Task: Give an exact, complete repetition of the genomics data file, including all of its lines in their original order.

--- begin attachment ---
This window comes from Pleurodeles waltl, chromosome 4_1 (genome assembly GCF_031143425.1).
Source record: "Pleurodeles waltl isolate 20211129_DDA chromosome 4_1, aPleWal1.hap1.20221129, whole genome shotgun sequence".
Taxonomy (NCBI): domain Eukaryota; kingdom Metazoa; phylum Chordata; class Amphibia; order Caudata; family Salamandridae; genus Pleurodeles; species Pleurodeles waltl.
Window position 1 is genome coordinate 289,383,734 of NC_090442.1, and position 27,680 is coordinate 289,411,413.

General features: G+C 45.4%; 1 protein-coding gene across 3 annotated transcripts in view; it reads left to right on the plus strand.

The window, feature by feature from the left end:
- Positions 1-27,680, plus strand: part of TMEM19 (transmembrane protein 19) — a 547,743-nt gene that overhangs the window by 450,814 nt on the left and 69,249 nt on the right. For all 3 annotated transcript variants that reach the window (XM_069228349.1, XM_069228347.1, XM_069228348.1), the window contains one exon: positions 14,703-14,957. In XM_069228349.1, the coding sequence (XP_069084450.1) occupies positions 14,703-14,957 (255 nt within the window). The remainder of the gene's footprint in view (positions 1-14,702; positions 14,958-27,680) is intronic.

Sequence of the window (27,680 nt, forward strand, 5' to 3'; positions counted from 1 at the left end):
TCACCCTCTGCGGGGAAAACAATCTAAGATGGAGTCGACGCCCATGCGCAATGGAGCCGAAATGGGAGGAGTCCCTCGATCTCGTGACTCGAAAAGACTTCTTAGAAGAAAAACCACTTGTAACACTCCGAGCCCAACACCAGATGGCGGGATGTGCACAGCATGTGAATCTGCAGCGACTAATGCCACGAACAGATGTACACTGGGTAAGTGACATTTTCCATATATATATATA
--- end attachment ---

This window comes from Pleurodeles waltl, chromosome 4_1 (genome assembly GCF_031143425.1).
Source record: "Pleurodeles waltl isolate 20211129_DDA chromosome 4_1, aPleWal1.hap1.20221129, whole genome shotgun sequence".
Taxonomy (NCBI): domain Eukaryota; kingdom Metazoa; phylum Chordata; class Amphibia; order Caudata; family Salamandridae; genus Pleurodeles; species Pleurodeles waltl.
Window position 1 is genome coordinate 289,383,734 of NC_090442.1, and position 27,680 is coordinate 289,411,413.

General features: G+C 45.4%; 1 protein-coding gene across 3 annotated transcripts in view; it reads left to right on the plus strand.

The window, feature by feature from the left end:
- Positions 1-27,680, plus strand: part of TMEM19 (transmembrane protein 19) — a 547,743-nt gene that overhangs the window by 450,814 nt on the left and 69,249 nt on the right. For all 3 annotated transcript variants that reach the window (XM_069228349.1, XM_069228347.1, XM_069228348.1), the window contains one exon: positions 14,703-14,957. In XM_069228349.1, the coding sequence (XP_069084450.1) occupies positions 14,703-14,957 (255 nt within the window). The remainder of the gene's footprint in view (positions 1-14,702; positions 14,958-27,680) is intronic.

Sequence of the window (27,680 nt, forward strand, 5' to 3'; positions counted from 1 at the left end):
TCACCCTCTGCGGGGAAAACAATCTAAGATGGAGTCGACGCCCATGCGCAATGGAGCCGAAATGGGAGGAGTCCCTCGATCTCGTGACTCGAAAAGACTTCTTAGAAGAAAAACCACTTGTAACACTCCGAGCCCAACACCAGATGGCGGGATGTGCACAGCATGTGAATCTGCAGCGACTAATGCCACGAACAGATGTACACTGGGTAAGTGACATTTTCCATATATATATATA